All Mac fans remember the arrival of Pixelmator in 2007 as a real game-changer. It was an accessible and elegant challenger to Photoshop, offering a powerful and intuitive photo editing application with a variety of tools and features for creative users.
The image editing application designed exclusively for the Mac platform has since become a go-to tool for designers and creatives. In this interview, Simonas Bastys and the Pixelmator team talk about the app’s inspiration, evolution, and future direction. They discuss the benefits of building a single-platform app and how they have adapted to changes in the design industry.
Can you tell us about the inspiration behind creating Pixelmator?
The story is quite simple. The founders of Pixelmator had long dreamed of an easy-to-use image editing app that would be built exclusively for Mac. Back in 2007, they couldn’t find an app like that, so they realized they needed to simply build one themselves.
They were inspired by the capabilities of macOS, which they believed was an ideal platform for building a powerful image editing app. Fast forward to today, and we’ve got Pixelmator Pro. With it, we’re still following those same core ideas — making image editing fun while taking advantage of all the latest macOS technologies.
Why did you choose to build Pixelmator exclusively for macOS?
We decided to stay single-platform because we believe making an app that feels just right on a specific system takes a lot of care and effort.
Plus, we’re excited about how Apple’s tech is growing, and the amazing help the Apple team gives to developers like us makes integrating any cool new features into our apps really easy.
What has been the biggest challenge in developing Pixelmator?
From a development perspective, one challenge is planning our development schedule around the release cycle of major macOS updates. We have to start a very intensive QA cycle with early macOS and iOS betas to spot any regressions that could affect our apps. It’s pretty usual for our small team to file a bunch of bug reports just for regressions. And it’s important for us to report those bugs as soon as we see them, otherwise, there’s a possibility that they might slip into the final release.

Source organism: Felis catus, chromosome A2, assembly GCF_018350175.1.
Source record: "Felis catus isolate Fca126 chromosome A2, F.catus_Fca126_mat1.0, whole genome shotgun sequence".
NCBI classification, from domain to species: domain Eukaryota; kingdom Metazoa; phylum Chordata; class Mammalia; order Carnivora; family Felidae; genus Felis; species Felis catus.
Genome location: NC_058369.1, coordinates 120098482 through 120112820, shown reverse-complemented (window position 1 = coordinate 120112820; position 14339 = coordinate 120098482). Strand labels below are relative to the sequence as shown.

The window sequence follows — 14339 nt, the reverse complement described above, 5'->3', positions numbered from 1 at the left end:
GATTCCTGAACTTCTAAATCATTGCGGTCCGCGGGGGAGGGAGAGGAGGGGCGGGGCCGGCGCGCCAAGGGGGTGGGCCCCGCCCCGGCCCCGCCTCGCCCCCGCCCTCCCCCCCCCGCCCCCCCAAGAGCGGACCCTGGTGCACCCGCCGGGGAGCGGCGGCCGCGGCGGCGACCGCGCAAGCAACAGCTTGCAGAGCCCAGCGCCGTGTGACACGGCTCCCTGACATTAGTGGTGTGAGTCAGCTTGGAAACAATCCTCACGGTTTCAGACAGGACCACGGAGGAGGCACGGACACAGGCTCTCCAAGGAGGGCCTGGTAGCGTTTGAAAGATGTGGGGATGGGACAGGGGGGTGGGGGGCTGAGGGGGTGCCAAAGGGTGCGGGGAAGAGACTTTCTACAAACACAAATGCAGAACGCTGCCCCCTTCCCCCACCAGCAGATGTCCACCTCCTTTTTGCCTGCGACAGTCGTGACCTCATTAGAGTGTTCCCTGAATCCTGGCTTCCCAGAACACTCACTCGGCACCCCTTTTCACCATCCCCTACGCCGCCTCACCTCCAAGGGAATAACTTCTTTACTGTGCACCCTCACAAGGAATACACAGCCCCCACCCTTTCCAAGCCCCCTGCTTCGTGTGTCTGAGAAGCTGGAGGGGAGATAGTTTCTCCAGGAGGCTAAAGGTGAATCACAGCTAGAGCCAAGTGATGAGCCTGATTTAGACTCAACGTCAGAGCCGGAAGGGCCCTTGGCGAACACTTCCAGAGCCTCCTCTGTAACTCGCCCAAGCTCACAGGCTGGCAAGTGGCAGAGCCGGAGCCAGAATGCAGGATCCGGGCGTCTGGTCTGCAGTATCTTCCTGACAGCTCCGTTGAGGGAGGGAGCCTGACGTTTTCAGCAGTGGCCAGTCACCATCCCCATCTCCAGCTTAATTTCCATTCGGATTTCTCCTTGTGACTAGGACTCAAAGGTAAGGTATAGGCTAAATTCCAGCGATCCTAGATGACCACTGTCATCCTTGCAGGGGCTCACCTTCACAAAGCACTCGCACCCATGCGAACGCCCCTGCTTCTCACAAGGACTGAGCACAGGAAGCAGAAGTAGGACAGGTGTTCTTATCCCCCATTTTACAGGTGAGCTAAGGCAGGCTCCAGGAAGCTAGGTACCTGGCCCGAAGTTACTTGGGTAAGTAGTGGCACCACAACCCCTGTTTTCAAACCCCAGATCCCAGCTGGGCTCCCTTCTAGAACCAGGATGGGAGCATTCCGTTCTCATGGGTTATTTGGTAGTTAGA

Pixelmator has won multiple Apple Design Awards. What has that recognition meant for you and your team?
Can you discuss Pixelmator's evolution over the years and how it has adapted to changes in the design industry?
The Pixelmator journey over the years has been an exciting one, with the launch of Pixelmator Pro being a significant milestone for us. It gave us the opportunity to create a modern new app from the ground up that fully takes advantage of the latest macOS technologies, and build a robust framework that would allow us to continue doing so in the future.
For example, as Apple devices have grown increasingly more powerful, we’ve been excited to incorporate machine learning into our apps and build tools never possible before. In short, being a native app has let us grow together with the ecosystem we’re part of, at the same time, allowing us to stay on top of the latest image editing developments.
How does Pixelmator compare to other design software in terms of features and capabilities?
Can you talk about the role the Mac community has played in Pixelmator's success?
Can you share any particularly interesting or memorable examples of how Pixelmator has been used by clients around the world?
Recently, we’ve noticed that people all over the world started using Pixelmator Pro to upscale their AI-generated work, which is pretty exciting. Also, it’s fun to see our app used beyond image editing workflows. For example, our friend Jenn Jager’s video production company was just featured by Apple, showing how her team uses Pixelmator Pro together with Apple Pro Apps, Final Cut Pro and Motion, to edit videos. We really love seeing all the different ways people use Pixelmator Pro.
What are your thoughts on the current state of design software and its future direction?
I believe the current state of design apps is moving towards greater flexibility, as more and more users expect to be able to easily transition their work between their computers, tablets, and phones. Therefore, I don’t think it makes sense for developers to focus on just desktop or mobile apps anymore. And, with tools like the ones Apple provides, it’s becoming easier than ever to create apps that work on both Mac and iOS devices. Sure, it might take a bit more effort to go from Mac to iOS, but it’s totally worth it.
We’re really interested to see where this trend takes us, and we actually have some really exciting announcements coming soon about the upcoming Pixelmator Photo for Mac.
With AI and machine learning becoming increasingly integrated into design workflows, how do you see Pixelmator evolving to incorporate these technologies and stay ahead of the curve?
Can you share any exciting new features or updates that are in the pipeline for Pixelmator?
How do you see Pixelmator evolving over the next few years?
Our goal with Pixelmator Pro is to create a top-notch image and photo editing powerhouse so that our users can have a fantastic editing experience no matter which Apple device they’re on. And, at the moment, that’s exactly where we’re headed.